Even if you don't recycle regularly, it is imperative that you do so if you need to get rid of a computer as they have components that may be toxic to the soil and groundwater. Read on to learn how to dispose of an old computer.
The Importance of Disposing of Old Computers Properly
When determining how to dispose of an old computer, it is important that you understand why you should not simply toss it into a dumpster and be done with it. Aside from adding more bulk to already burgeoning landfills, computer components contain materials that can be harmful or even toxic to the soil and groundwater. Computers, monitors and other hardware often contain lead, which can cause brain damage in children; cadmium, which can cause kidney poisoning; and mercury, which even a small amount can cause kidney and brain damage. When computers end up in landfills, these toxins may leach into the ground, and seep into the ground water.
Another important factor to consider when deciding how to dispose of an old computer is that you should remove your personal data. Read The Best Ways to Erase Your Hard Drive to learn how to protect yourself before getting rid of any computer.
If you are wondering how to dispose of an old computer and your computer is only a few years old and still has some life left in it, you may want to consider donating it to a school or non-profit organization that could benefit from it. Before dropping it off at your child's school or your favorite thrift shop, though, contact them to see if they are in need of a computer such as the one you want to discard.
Charities such as Computers with Causes, The National Cristina Foundation and Students Recycling Used Technology will happily accept your donation, and you may even qualify for a tax credit.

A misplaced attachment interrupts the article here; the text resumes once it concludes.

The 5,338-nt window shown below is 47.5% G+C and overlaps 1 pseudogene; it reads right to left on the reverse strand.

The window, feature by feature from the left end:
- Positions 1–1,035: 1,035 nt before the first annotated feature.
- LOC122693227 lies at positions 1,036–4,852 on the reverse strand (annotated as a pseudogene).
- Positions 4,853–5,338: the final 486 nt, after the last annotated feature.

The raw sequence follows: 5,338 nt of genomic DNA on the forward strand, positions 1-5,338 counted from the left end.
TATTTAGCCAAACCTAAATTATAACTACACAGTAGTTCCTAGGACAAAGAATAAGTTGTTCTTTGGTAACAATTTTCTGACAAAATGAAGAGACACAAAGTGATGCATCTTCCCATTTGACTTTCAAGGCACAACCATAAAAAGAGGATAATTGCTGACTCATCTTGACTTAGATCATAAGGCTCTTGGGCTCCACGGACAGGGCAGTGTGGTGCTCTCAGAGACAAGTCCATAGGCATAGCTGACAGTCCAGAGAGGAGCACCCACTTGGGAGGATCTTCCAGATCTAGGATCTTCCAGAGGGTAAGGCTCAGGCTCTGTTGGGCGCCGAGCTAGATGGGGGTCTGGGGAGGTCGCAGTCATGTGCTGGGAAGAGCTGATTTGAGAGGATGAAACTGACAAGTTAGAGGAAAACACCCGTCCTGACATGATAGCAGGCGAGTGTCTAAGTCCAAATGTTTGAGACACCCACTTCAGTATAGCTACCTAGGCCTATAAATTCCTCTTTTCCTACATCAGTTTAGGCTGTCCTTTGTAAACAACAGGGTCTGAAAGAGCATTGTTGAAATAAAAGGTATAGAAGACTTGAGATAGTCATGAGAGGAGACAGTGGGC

Sell, Trade or Barter It
Trying to figure out how to dispose of an old computer and hoping to get a little something in exchange? Consider selling it via your local classifieds or Craigslist. You might also have some success selling it to a computer repair shop or by posting a flyer on a bulletin board at a nearby college campus.
If you would be happy trading your old computer for other goods or services, talk to friends, relatives and acquaintances to get the word out that you are looking to swap or barter the computer. You can also set up a trade or make a bartering deal online. Craigslist has a bartering category, and other sites, such as TradeAway.com and SwapAce.com were created for precisely those purposes.
Find a Recycling Program
If you want to know how to dispose of an old computer but it simply is not worth donating, selling or trading, you can find a local electronics recycler. Several major retailers, such as Best Buy and Office Depot, and computer manufacturers, such as HP and Dell, take part in the EPA's Plug-In To eCycling program. You can find a complete listing of the program's partners on the EPA website. Be sure to contact the manufacturer or retailer to find out specific details about their participation in this program. For instance, they may only collect old computers from customers who are upgrading to a new one.
Another option is to contact your local waste management or trash and recycling pickup service to see if they offer computer recycling. Even if they do not, you may find that they are knowledgeable of electronics recyclers in your local area.
Dispose of your old computer responsibly and safely. This way, we all win.